New York City mayor Bill de Blasio has told reporters that he is proud of his daughter, Chiara de Blasio, for getting arrested at a George Floyd protest over the weekend. Ms de Blasio was arrested on Saturday, at a protest at East 12th Street in Manhattan, for “unlawful assembly,” according to NBC News. The mayor's daughter was one of 345 people arrested at protests in New York City on Saturday, and was briefly detained, then released from custody.
Joe Biden on Monday suggested that police forces could train officers to shoot attackers in the legs in order to reduce potential fatalities. There is “the idea that instead of standing there and teaching a cop when there's an unarmed person, coming at him with a knife or something, to shoot him in the leg instead of in the heart,” Biden said. Biden made his remarks while meeting with African American community leaders at the Bethel AME Church in Wilmington, Del. The former vice president was discussing the widespread protests touched off by the killing of George Floyd, an African American man, at the hands of white police officers in Minneapolis, Minn.
The Bureau of Alcohol, Tobacco, and Firearms (ATF) made its first known intervention on Monday into the spiraling crisis in Minnesota, following the killing of George Floyd by Minneapolis Police Officer Derek Chauvin. The federal agency charged two men with firebombing a county building in the town of Apple Valley on Friday, and with possessing Molotov cocktails “not registered to them in the National Firearms Registration and Transfer.” The criminal complaint, brought against Garrett Ziegler and Fornandous Henderson, coincided with warnings from President Donald Trump and U.S. Attorney General William Barr of increased federal involvement in local law enforcement efforts to counter the violence that has wracked multiple American cities.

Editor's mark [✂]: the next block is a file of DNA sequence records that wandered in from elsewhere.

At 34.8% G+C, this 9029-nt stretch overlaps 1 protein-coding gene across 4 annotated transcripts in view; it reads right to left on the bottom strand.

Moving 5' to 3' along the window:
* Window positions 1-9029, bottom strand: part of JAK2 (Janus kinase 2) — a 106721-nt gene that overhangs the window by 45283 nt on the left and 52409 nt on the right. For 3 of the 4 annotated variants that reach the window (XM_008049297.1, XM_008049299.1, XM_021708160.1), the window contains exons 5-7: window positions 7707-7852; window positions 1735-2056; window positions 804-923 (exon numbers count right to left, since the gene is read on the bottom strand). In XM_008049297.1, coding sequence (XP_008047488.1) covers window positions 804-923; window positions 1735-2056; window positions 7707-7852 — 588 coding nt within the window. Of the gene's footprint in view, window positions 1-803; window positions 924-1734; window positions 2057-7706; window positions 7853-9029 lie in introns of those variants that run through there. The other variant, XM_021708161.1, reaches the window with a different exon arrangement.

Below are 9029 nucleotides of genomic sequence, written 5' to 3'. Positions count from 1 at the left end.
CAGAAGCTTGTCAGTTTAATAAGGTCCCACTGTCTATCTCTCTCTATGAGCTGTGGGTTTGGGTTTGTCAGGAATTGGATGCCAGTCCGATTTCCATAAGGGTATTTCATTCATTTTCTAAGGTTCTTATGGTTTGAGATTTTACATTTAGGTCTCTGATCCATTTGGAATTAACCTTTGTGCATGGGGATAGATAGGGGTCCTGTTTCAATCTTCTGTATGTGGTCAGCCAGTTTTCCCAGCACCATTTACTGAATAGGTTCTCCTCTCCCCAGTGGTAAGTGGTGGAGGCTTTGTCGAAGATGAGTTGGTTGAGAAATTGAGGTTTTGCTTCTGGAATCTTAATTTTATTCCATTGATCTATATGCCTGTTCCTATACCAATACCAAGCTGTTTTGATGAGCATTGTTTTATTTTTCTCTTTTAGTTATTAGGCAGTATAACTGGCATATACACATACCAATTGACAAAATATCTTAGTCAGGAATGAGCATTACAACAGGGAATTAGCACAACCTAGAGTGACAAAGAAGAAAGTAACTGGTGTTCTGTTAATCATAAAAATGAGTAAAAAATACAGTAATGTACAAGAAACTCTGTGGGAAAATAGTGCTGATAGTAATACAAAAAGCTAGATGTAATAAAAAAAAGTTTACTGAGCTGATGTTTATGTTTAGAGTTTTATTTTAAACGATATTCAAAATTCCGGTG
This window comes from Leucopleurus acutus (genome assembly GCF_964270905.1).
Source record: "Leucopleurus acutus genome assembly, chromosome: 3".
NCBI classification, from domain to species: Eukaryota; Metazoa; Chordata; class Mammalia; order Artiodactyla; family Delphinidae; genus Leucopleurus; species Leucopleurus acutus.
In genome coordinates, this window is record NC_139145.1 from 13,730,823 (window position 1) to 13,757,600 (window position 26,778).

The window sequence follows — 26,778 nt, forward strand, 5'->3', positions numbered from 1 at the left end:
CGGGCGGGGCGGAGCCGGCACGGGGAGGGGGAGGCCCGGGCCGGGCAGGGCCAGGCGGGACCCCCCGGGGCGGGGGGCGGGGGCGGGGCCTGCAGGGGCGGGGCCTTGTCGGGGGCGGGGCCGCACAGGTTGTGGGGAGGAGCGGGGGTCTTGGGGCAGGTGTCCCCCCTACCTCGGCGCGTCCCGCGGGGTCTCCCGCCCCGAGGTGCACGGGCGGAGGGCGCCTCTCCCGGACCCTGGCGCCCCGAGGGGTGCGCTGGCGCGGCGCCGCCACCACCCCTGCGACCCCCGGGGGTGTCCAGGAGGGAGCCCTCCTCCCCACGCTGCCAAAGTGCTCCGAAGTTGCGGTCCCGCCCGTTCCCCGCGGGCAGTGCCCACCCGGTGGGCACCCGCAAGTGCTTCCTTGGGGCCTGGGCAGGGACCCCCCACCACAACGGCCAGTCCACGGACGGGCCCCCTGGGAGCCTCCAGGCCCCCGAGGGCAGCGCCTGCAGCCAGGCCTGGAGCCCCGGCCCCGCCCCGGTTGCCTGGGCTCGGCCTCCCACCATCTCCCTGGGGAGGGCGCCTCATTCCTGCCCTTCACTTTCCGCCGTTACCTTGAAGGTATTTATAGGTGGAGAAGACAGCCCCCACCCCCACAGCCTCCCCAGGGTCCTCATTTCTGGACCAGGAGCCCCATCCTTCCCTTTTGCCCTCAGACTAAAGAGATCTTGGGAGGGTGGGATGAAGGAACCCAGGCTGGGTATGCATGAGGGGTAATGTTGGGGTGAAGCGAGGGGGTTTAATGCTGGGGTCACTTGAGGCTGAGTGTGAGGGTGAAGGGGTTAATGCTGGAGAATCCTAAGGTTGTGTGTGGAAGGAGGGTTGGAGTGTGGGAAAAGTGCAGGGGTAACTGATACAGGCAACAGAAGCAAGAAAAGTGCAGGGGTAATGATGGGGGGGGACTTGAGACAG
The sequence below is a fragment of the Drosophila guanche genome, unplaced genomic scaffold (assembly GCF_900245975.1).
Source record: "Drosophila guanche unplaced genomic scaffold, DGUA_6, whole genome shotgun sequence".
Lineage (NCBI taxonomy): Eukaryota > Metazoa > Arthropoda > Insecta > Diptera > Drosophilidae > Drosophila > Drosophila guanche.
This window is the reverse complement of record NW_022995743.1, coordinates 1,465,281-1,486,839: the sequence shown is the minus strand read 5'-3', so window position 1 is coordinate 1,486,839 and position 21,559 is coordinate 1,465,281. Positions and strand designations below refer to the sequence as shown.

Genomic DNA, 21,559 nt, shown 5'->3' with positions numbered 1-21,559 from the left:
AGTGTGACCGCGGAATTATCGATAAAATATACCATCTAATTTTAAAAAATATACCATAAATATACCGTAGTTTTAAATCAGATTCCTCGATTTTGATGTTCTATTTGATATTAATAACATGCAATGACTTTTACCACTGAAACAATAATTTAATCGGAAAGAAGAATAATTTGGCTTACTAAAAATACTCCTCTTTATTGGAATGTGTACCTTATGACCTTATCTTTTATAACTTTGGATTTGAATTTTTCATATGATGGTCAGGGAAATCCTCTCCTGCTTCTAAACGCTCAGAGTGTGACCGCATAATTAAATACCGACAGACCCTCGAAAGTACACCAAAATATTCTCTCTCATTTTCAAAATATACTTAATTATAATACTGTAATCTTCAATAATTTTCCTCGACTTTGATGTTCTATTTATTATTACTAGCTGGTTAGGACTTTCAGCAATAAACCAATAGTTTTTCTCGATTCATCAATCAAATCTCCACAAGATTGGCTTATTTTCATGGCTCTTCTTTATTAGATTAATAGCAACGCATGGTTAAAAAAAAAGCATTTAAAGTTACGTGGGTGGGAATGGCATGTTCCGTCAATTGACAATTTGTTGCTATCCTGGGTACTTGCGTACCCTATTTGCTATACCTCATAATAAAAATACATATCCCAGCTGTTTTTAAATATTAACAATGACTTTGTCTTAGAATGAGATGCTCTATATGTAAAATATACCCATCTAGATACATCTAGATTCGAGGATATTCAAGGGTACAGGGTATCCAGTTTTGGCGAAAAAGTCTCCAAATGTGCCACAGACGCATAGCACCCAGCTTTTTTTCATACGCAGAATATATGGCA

Tayfun Coskun/Anadolu Agency via Getty Images In a leaked email, the president of the Minneapolis Federation of Police said the ongoing protests over the death of George Floyd were a "terrorist movement" that has occurred following a "long time build up which dates back years." Lt. Bob Kroll blamed politicians for the ongoing tension, specifically targeting Minnesota Gov. Tim Walz and Minneapolis Mayor Jacob Frey. The former police chief of Minneapolis called on Kroll to resign, and Frey said Kroll was "shockingly indifferent to his role in undermining that trust and support" of the police force.